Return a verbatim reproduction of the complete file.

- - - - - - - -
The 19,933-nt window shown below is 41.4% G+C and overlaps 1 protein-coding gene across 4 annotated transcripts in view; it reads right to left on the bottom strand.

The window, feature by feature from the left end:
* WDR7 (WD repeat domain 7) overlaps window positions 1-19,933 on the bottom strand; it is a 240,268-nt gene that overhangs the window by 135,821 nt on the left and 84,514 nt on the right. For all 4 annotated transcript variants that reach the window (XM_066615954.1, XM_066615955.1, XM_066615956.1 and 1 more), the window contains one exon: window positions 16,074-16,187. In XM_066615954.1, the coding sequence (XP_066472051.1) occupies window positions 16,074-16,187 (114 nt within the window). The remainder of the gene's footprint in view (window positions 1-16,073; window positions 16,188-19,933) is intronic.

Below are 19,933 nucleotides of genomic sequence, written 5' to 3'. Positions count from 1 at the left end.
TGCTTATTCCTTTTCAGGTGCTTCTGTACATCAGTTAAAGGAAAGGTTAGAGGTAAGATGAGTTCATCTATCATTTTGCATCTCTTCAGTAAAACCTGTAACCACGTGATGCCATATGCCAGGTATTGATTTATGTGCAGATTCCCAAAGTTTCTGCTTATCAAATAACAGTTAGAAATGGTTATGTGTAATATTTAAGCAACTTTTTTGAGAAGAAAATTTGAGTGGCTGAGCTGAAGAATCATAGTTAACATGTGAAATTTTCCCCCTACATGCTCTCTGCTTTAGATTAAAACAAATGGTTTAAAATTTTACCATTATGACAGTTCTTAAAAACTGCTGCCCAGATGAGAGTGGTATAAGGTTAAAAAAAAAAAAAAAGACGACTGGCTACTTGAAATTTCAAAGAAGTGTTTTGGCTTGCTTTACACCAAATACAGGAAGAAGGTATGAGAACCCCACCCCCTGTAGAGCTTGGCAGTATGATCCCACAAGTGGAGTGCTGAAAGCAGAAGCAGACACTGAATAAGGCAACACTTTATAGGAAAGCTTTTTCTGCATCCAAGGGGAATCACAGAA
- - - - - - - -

The 19,933-nt window shown below is 41.4% G+C and overlaps 1 protein-coding gene across 4 annotated transcripts in view; it reads right to left on the bottom strand.

The window, feature by feature from the left end:
* WDR7 (WD repeat domain 7) overlaps window positions 1-19,933 on the bottom strand; it is a 240,268-nt gene that overhangs the window by 135,821 nt on the left and 84,514 nt on the right. For all 4 annotated transcript variants that reach the window (XM_066615954.1, XM_066615955.1, XM_066615956.1 and 1 more), the window contains one exon: window positions 16,074-16,187. In XM_066615954.1, the coding sequence (XP_066472051.1) occupies window positions 16,074-16,187 (114 nt within the window). The remainder of the gene's footprint in view (window positions 1-16,073; window positions 16,188-19,933) is intronic.

Below are 19,933 nucleotides of genomic sequence, written 5' to 3'. Positions count from 1 at the left end.
TGCTTATTCCTTTTCAGGTGCTTCTGTACATCAGTTAAAGGAAAGGTTAGAGGTAAGATGAGTTCATCTATCATTTTGCATCTCTTCAGTAAAACCTGTAACCACGTGATGCCATATGCCAGGTATTGATTTATGTGCAGATTCCCAAAGTTTCTGCTTATCAAATAACAGTTAGAAATGGTTATGTGTAATATTTAAGCAACTTTTTTGAGAAGAAAATTTGAGTGGCTGAGCTGAAGAATCATAGTTAACATGTGAAATTTTCCCCCTACATGCTCTCTGCTTTAGATTAAAACAAATGGTTTAAAATTTTACCATTATGACAGTTCTTAAAAACTGCTGCCCAGATGAGAGTGGTATAAGGTTAAAAAAAAAAAAAAAGACGACTGGCTACTTGAAATTTCAAAGAAGTGTTTTGGCTTGCTTTACACCAAATACAGGAAGAAGGTATGAGAACCCCACCCCCTGTAGAGCTTGGCAGTATGATCCCACAAGTGGAGTGCTGAAAGCAGAAGCAGACACTGAATAAGGCAACACTTTATAGGAAAGCTTTTTCTGCATCCAAGGGGAATCACAGAA